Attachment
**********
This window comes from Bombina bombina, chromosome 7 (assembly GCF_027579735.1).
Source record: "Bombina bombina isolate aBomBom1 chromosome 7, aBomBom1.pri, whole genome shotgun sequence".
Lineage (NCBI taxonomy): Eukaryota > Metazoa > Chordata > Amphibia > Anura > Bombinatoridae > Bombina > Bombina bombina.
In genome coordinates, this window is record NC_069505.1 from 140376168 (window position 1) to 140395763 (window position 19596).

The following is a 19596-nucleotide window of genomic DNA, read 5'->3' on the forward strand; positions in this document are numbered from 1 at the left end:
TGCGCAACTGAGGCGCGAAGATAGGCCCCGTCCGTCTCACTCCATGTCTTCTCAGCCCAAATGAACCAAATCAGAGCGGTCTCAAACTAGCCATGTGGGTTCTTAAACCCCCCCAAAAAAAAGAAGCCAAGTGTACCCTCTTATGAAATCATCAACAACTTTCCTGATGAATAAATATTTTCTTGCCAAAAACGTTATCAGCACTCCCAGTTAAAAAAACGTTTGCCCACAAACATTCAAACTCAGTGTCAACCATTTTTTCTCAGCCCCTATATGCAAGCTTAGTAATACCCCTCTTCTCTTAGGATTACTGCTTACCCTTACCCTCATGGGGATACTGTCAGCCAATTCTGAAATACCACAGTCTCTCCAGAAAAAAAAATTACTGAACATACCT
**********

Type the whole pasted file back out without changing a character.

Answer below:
This window comes from Bombina bombina, chromosome 7 (assembly GCF_027579735.1).
Source record: "Bombina bombina isolate aBomBom1 chromosome 7, aBomBom1.pri, whole genome shotgun sequence".
Lineage (NCBI taxonomy): Eukaryota > Metazoa > Chordata > Amphibia > Anura > Bombinatoridae > Bombina > Bombina bombina.
In genome coordinates, this window is record NC_069505.1 from 140376168 (window position 1) to 140395763 (window position 19596).

The following is a 19596-nucleotide window of genomic DNA, read 5'->3' on the forward strand; positions in this document are numbered from 1 at the left end:
TGCGCAACTGAGGCGCGAAGATAGGCCCCGTCCGTCTCACTCCATGTCTTCTCAGCCCAAATGAACCAAATCAGAGCGGTCTCAAACTAGCCATGTGGGTTCTTAAACCCCCCCAAAAAAAAGAAGCCAAGTGTACCCTCTTATGAAATCATCAACAACTTTCCTGATGAATAAATATTTTCTTGCCAAAAACGTTATCAGCACTCCCAGTTAAAAAAACGTTTGCCCACAAACATTCAAACTCAGTGTCAACCATTTTTTCTCAGCCCCTATATGCAAGCTTAGTAATACCCCTCTTCTCTTAGGATTACTGCTTACCCTTACCCTCATGGGGATACTGTCAGCCAATTCTGAAATACCACAGTCTCTCCAGAAAAAAAAATTACTGAACATACCT